So, I love writing fanfiction about villains. To anyone else on here who writes about villains (whether canonical or OC), what is it about them that appeals to you? What sorts of things do you prefer to do with them?6/24/2012 #1
I think that if they are easy to identify with then it helps. Plus there are some folks that we just love to hate. In my first story there is one character that I wouldn't really call her a villian but she is a thorn in the side of my OC in that story and continues to be in the following stories where both continue to play parts in them. The irony was that I planned on only having her in the story for a very small bit in the first story and didn't plan on bringing her back. The readers, however LOVED reading the interactions between Kira and Pauline. Everyone has at least one relative that you love, you just don't like them very much. That one relative that thinks that she knows what is best for everyone in her family. That is Pauline to the "T". To make things even better, she ended up being the mother-in-law of the story which can play on the typical "I hate my mother-in-law" feelings that can pop up once a person is married.
Your antagonist doesn't have really be evil to be the villian of a story.6/24/2012 . Edited 6/24/2012 #2
I like characters. I love fleshing them out, and making them unique. My characters run the gamut from innocent, good people, and contemptible evil. My thing is, I never make a pure white good, or a pure black evil -- I just don't think that way. In fact, most of my characters are more gray than most. I have yet to create a genuine good character with few imperfections. I have created one despicable character, but he was dead as the story began. But his atrocities were discovered as the story unfolded. He made Hitler look like a boy scout.
My WIP has a nasty little bad guy, and he could easily destroy the world if he's not stopped. But his thirst for power and control comes from being scorned, mocked, and rejected by the one he loved. So even though he's not sympathetic, there's at least some humanity behind the darkness.6/24/2012 #3
I like when villains have a sense of humor, the more playful the better; makes them seem all the more terrifying when they get back to their serious mood6/24/2012 #4
I'm a fan of anti-villains and the whole "good people doing bad things due to circumstance" deal. But even if they consciously choose to do evil and enjoy it, to an extent, I like exploring why and how they got to that point.6/24/2012 #5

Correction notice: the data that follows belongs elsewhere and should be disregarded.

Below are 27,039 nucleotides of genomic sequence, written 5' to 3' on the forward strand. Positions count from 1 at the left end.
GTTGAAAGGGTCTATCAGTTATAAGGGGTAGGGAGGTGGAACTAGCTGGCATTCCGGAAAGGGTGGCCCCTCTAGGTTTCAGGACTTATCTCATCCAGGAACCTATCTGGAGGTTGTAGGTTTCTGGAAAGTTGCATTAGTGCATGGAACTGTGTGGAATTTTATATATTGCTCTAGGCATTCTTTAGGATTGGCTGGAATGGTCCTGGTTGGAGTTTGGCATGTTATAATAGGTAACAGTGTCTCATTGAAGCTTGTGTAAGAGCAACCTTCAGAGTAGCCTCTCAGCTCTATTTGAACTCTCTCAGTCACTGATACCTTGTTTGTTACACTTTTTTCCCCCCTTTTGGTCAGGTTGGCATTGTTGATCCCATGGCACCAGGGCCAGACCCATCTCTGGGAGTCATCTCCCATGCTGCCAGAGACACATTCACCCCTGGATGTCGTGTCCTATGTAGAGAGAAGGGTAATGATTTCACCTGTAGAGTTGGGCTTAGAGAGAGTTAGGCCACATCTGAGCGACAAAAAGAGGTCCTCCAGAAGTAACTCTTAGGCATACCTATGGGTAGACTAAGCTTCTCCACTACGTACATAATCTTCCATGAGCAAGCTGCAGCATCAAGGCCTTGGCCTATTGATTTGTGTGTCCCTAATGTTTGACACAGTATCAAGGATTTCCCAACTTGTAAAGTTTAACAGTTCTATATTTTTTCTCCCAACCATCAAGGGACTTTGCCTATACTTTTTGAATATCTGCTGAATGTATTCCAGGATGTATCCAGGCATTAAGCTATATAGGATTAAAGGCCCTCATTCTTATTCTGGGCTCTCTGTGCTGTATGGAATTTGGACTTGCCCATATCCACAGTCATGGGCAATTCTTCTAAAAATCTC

I like so many different types of villains. Sadists and sweethearts, masters and minions, crazies and clock-punchers, bums and bad*sses. Villains who are oblivious to their villainy and villains who revel in it. Baddies in the comedic vein and bad guys in the all-too-serious vein. There's an old adage about heroes and villains: it goes something like, "Villains act, heroes react." That's not always true (especially in the case of villains in the service of other villains - also, there are those heroes who act first, although they tend to be anti-heroes), but it may get a little bit closer to their appeal. It may also be that, with a hero, one is obliged to keep them a little closer to what we want to be (unless they're anti-heroes, but then, that puts them a step closer to villains, doesn't it?) Whereas a villain is, perforce, closer to what we do not want to be...and perhaps to what we are, or what we fear we are, at some level.
I don't know, that's me rambling. As for what I like to do with them, I guess I like a "slice of life" approach, or to see them on their downtime. That was the case with my G-rated DW stories and it's the case with my M-rated Orc stories. I also like to watch them break stuff, without really realizing what they are doing, because they don't know no better or they can't make themselves be a different way.6/24/2012 . Edited 6/24/2012 #6
I prefer my villains multi-faceted, dark and seriously disturbed. I do a lot of research on the psyche of the serial killer for inspiration; taking note of MO's, triggers, behavioral causes, etc. They may not always be overtly evil at first but you definitely get the "creepy" vibe even if they come across as charming.
I also like to avoid what I call the "Scooby Doo" ending approach. What I mean by this is at the end of the story there is a long explanation by the villain about why he/she did what he did "and I would have gotten away with it too if it weren't for you meddling kids."6/24/2012 #7
I like villains who give the heroes a good run for their money. If they're going to claim they're a threat, they'd better be one heck of a threat! At the same time, overpowered villains who beat down everyone in their way without breaking a sweat are too boring.
Whether or not the villain wins...they should be a vital part of what makes the whole story entertaining.6/24/2012 #8
I like villains who do things for a reason - i.e. villains who don't think they're evil.
The villain in one of my fandoms is a bit of a cackling bad guy - but he is the leader of a dying planet, so I tend to push "desperate" rather than "just wants to kill people". I also push "alien, and therefore doesn't think like humans".
The villain in the other one is, really, a classic cackling bad guy who just wants "stuff" and hates Our Heroes for no particular reason. No surprise that I tend not to write about him :)6/24/2012 #9
If you mean 'The Hood' - if I had eyebrows like that, I'd hate everyone and everything as well!!6/25/2012 #10
Ahhh, villains. I just love em but hate em. They need a reason to do their evil deeds and a darn good one(And like someone else said, do not do the Scooby Doo approach). I have two WIP's. One of them has a plethora of different 'villains', ranging from pirates to rivals to ancient evil emperors to a Mafia-like gang.
The other one I'm taking an awkward approach to. One of the antagonists is represented like a classical villain(You know, the Muahaha guys with curly mustaches) but is really much more in depth. He is a president and his plans are to make money by expanding the metropolis(or so it was thought), yet he is under peer pressure by an incredibly powerful mad scientist and a humanoid group of animals. Both sides are ready to take action against him but both have conflicting goals, one good and one evil. He's in a checkmate position and decides to take sides with the scientist, only to be betrayed and the entire metropolis is blown to smithereens. His intentions weren't malicious(They still caused harm) yet he is forced to ally with evil to acomplish his goal.6/25/2012 #11